Wednesday, May 12, 2010

(Andrea Bernstein, Transportation Nation, May 12) In New York, no one really obeys traffic laws. Cars roll right through red lights (it was yellow when I first saw it, honestly!), pedestrians step off the curb well before they have the green signal, and even the more law-abiding cyclists routinely go through red lights if there's no oncoming traffic. Bus and bike lanes are routinely loosely regarded, and even in strict "don't block the box" grids cars can't help but inch forward.

In London, more people follow traffic laws. You can ascribe that to the British vs. New York temperament, but at least some transportation watchers say it also has to do with London's network of cameras, so that people are basically watched everywhere, intersections included.

On Tuesday, New York Mayor Michael Bloomberg traveled to London to observe their network of security cameras. But back at home, his DOT is lobbying for two new bills, one that would allow the city to add about 40 speed enforcement cameras, and one that would allow cameras to enforce bus lanes. Motorists HATE enforcement cameras, and if you google "red light camera" you'll find a battery of lawyers ready to help you fight your ticket.

But camera advocates like Transportation Alternatives argue that speeding is the number one killer on New York City roads, according to the DMV . They point to a study showing when speeding enforcement cameras came to Washington, DC, speeding dropped dramatically.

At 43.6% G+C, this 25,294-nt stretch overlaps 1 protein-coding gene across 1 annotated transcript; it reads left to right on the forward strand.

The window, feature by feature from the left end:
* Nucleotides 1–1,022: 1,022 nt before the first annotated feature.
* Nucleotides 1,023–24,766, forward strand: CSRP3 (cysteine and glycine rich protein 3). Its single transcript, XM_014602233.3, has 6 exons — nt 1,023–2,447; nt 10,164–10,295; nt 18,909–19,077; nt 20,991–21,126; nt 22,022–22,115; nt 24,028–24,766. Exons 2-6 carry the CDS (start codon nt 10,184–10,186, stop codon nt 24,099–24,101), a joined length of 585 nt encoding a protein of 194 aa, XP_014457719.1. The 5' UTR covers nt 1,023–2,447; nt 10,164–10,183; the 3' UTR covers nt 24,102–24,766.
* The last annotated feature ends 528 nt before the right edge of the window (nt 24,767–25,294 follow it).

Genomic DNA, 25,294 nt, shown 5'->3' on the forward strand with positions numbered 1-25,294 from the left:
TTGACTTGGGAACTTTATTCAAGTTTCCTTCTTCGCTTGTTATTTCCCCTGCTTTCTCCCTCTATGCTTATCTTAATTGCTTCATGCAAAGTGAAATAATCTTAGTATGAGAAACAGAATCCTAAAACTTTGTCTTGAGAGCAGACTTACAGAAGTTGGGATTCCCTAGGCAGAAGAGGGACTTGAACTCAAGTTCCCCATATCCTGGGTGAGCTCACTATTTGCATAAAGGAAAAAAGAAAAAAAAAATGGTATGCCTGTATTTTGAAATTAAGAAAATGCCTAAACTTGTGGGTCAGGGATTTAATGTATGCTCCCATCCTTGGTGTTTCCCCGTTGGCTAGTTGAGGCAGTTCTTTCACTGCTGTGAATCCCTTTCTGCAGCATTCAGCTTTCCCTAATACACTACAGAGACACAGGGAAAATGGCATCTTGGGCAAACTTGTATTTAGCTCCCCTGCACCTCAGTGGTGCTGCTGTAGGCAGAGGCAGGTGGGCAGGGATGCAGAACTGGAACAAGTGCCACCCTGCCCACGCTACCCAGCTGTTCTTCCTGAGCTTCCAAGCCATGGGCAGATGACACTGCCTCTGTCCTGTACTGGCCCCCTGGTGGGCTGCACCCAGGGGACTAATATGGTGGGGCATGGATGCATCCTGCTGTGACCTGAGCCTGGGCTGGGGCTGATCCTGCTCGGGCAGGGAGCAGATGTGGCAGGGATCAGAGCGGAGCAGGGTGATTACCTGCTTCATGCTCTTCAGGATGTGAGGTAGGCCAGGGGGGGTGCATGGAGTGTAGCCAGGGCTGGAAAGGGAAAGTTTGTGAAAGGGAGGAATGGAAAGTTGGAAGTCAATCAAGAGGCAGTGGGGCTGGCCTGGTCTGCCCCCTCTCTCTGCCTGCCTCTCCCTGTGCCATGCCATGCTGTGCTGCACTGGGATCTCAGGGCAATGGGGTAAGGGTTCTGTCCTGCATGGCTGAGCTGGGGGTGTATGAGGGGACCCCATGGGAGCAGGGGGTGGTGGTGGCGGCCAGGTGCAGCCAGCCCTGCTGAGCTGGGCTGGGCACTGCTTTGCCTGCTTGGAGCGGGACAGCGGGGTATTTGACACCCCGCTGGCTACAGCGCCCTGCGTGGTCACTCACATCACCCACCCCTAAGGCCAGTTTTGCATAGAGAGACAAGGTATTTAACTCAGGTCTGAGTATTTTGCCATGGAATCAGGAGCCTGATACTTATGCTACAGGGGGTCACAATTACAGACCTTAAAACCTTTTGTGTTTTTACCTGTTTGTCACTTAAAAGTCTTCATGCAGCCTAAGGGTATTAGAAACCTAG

As for bus lane enforcement -- it's key to New York City's plans to have a workable bus rapid transit system.

But both bills have faced some hostility from Assembly Transportation Chair David Gantt (D-Rochester), who resisted for years before allowing red light enforcement cameras at 150 intersections in New York City (out of 12,000 with lights). Assembly members Deborah Glick and Martin Malave Dilan have put "99"s on their camera bills, meaning they'll get to committee, but both bills have steep climbs ahead.

Despite Mayor Bloomberg's warm and fuzzy feelings for cameras, everywhere.

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South Africa Still Struggles to Bring Good Bus Service

Tuesday, May 11, 2010

(Andrea Bernstein, Transportation Nation, May 11) In the movie Invictus, Francois Pienaar, the rugby star played by Matt Damon, gets a call from the President. Not the President of the rugby league, as his family first thinks, but the President of South Africa, Nelson Mandela. "You must tell" Mandela, says Pienaar's housekeeper, Eunice, "that the bus service is very bad, and too expensive. He must please fix it." Pienaar did not ask Mandela about the buses -- at least not in the movie, and fifteen years later, South Africa is still struggling to deliver quality, inexpensive bus service.

A year ago, Johannesburg attempted to do just that, by introducing one of the world's longest Bus Rapid Transit lines, the Rea Vaya. As profiled in the New York Times the new, clean, fast buses offered a measure of dignified transport for still-poor blacks from Soweto -- but at a price. The system up-ends the largely lawless taxi minivan network that had been the main mode of transit in Johannesburg, and government officials have been targeted by gunmen, who, many believe, work for the taxi industry.